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Decision Paralysis. What is it and how to avoid it? Decision Paralysis. What is it and how to avoid it? Decision Paralysis. What is it and how to avoid it?

Decision Paralysis. What is it and how to avoid it?

Mind Over Money key principles
Peter Siks

Summary:  When there are too many options, sometimes it’s easy to just not do anything, which may lead to losses that it can be hard to recover from.

A constant worry of not timing the market can prevent uneasy investors from reaching their financial goals. Delaying action because of the relentless fear of getting in when the market is too high or selling when the market is too low is what we call decision paralysis. 

Decision paralysis is a very common behavioral finance concept. This is what happens to some investors when there are too many choices or too many unanswered questions, and they freeze up and miss out on opportunities.  

Trying to time the markets is always an impossible strategy, so here are a few tips to help you reduce risk when market fluctuation is keeping you from investing. 

Tip 1: Sell some, but not all

The simplest way to reduce risk during market volatility is to 'sit down in cash'. Selling part of your investments, but not all of them, can be an easy button to turn. However, if you sell those assets when the markets are down, you won’t reap the rewards when the markets go back up. 

Tip 2: Invest more defensively

Another way to reduce the risk of a portfolio is to opt for more defensive sectors. Don’t choose cyclical sectors – travel industry, automotive and broadcasters, for example – but rather favor less cyclical sectors such as food, utilities and healthcare. 

Tip 3: Spread your shares more

Another way to reduce risk is to diversify your shares. Don’t choose two or three individual titles in one sector. Invest in multiple asset classes such as bonds and/or commodities. A globally diversified bond ETF can still have a positive return when markets drop. With commodities you can opt for a broadly composed index that includes metals and energy, as well as soft commodities such as grain and coffee.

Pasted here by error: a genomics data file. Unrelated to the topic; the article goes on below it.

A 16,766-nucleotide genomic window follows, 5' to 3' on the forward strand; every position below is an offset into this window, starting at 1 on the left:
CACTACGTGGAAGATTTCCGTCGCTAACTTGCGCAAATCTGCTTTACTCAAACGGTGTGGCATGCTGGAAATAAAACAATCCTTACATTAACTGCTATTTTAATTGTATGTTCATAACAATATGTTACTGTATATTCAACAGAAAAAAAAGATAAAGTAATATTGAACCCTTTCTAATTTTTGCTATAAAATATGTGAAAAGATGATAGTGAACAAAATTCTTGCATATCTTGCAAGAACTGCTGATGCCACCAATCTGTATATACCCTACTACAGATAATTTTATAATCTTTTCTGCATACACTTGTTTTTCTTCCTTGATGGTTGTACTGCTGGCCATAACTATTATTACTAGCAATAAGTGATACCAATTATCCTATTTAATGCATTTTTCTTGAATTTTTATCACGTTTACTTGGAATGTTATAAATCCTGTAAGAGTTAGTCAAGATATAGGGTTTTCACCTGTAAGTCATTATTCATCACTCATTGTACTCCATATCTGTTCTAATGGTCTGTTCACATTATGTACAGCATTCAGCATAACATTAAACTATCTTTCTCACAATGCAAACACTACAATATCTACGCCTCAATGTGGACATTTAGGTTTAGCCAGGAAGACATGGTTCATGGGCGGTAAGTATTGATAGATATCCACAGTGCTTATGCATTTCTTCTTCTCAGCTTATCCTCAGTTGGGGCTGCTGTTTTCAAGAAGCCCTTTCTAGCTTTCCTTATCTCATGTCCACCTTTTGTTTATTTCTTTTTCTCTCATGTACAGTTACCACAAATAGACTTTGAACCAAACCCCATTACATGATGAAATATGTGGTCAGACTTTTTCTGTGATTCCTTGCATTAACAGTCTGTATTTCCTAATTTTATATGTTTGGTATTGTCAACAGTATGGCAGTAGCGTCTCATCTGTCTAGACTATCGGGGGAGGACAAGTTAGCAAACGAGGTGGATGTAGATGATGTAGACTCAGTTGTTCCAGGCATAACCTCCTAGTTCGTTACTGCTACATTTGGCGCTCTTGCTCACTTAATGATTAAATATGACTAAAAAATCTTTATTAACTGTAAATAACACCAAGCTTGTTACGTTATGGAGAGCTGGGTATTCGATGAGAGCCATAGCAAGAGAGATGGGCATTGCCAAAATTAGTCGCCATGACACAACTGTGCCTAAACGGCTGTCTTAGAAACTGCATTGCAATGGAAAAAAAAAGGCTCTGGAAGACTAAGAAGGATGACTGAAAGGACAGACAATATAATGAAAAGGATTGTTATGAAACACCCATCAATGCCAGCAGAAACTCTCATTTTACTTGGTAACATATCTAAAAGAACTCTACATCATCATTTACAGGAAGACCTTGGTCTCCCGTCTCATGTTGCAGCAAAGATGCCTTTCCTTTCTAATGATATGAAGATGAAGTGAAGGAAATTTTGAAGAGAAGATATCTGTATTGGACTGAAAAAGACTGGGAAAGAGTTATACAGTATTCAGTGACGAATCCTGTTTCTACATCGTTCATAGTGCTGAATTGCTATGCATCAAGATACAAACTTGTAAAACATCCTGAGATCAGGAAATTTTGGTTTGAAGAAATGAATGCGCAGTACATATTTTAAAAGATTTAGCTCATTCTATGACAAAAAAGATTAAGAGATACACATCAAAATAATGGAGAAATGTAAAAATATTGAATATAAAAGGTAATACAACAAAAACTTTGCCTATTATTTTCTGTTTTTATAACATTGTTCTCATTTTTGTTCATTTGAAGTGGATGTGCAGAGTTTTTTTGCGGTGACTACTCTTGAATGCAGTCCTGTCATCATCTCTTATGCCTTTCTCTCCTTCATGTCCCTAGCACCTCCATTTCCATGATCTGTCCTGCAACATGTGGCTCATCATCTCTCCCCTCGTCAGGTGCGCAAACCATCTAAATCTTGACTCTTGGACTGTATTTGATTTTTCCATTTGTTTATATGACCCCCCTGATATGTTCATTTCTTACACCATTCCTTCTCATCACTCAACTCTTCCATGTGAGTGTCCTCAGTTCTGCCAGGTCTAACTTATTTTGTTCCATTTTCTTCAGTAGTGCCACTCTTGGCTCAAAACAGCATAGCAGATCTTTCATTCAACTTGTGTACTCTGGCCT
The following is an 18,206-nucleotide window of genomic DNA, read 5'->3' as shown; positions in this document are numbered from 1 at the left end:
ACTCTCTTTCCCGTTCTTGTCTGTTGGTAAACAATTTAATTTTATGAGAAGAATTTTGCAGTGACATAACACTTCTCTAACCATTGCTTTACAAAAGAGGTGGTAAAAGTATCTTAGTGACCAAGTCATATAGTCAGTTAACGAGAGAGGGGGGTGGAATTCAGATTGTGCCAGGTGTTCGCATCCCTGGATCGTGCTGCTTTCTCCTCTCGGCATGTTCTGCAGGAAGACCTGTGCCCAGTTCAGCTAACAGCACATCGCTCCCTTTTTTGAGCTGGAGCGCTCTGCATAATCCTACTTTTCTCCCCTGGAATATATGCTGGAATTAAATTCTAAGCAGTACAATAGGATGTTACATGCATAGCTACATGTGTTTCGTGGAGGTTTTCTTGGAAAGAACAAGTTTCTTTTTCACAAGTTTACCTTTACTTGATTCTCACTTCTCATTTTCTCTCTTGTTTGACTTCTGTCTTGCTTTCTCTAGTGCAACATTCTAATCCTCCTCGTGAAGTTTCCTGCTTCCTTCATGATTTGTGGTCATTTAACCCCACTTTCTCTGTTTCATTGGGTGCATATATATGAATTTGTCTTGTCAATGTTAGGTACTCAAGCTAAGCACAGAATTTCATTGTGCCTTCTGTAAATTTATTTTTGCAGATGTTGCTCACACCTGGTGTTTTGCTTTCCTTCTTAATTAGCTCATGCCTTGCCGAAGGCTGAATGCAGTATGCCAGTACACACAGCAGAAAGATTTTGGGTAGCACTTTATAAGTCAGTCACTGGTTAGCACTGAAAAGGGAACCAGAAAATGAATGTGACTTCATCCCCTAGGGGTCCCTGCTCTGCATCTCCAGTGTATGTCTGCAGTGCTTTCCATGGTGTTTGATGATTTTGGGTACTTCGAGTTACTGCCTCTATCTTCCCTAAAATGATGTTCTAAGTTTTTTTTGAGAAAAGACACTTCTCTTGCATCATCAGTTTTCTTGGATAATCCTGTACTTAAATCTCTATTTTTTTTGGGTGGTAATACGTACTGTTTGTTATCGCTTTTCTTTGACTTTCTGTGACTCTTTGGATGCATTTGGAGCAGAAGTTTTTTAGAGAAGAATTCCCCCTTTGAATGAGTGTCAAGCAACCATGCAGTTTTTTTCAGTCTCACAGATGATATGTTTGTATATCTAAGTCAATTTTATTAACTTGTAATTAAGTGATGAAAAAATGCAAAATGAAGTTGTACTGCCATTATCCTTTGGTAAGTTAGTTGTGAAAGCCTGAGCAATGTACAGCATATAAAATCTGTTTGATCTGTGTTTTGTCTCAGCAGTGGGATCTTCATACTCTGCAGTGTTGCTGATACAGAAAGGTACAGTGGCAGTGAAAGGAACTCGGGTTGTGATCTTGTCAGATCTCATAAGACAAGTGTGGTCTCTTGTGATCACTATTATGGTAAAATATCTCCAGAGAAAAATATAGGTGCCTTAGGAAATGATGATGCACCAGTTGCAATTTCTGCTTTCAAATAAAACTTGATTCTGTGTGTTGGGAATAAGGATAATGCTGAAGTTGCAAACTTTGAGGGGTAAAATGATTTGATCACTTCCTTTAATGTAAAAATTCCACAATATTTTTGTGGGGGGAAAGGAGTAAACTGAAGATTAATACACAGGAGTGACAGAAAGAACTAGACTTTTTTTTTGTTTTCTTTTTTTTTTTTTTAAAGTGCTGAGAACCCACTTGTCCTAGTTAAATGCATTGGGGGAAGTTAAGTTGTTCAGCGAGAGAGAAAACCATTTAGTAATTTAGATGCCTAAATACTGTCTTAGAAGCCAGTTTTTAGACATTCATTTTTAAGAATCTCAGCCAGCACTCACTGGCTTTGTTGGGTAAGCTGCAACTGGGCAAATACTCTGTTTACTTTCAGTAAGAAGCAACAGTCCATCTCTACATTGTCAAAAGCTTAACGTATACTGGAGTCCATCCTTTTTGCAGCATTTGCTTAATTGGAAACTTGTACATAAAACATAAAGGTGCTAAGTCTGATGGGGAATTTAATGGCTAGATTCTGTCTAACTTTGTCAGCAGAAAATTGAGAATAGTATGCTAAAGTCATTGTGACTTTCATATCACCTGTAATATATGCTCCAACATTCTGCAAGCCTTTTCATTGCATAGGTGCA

Tip 4: Work with stop loss orders

For the actively managed part of the portfolio, it can be wise to work with stop loss orders. It prevents that 'bleeder' that causes the total return of the portfolio to be cancelled out by one or two wrong choices. And if you opt for the trailing stop loss order, you know that it 'follows' the rise in the share at a fixed distance.  

Don't think black and white

Making choices now about a future that is uncertain is, and remains, very difficult.  Try to remind yourself that you're never going to do it perfectly. If you now 'go full cash' and the stock market continues to rise 10%, then you are disappointed. If you remain fully invested and the stock market falls by 10%, then you are also disappointed. Furthermore, you will never sell at the top and be a buyer at the bottom. So don't expect that from yourself either.

Finally, it can help to not think too much in black and white terms. If you are now fully invested and you suffer from a fear of timing the market perfectly during volatility, you can of course go partially cash. If the market rises further, you are still in the market with the rest of your portfolio, and in case of a decline, the loss is less than with the full position. 


Decision paralysis happens to the best of us during different situations and life events. What matters is recognizing this conflict in yourself when it happens, and making sure you have a plan of action in place to reference when market volatility makes you uneasy. It is perfectly reasonable to stop and carefully consider what you want to do. Just remember  that there are plenty of ways to protect your portfolio as a whole, or individual stocks, from a potential decline.

So, look at your portfolio and give it careful consideration. Especially if you feel that the stock market is (too?) high at the moment. Not intervening is a choice, but let it be a conscious choice. 



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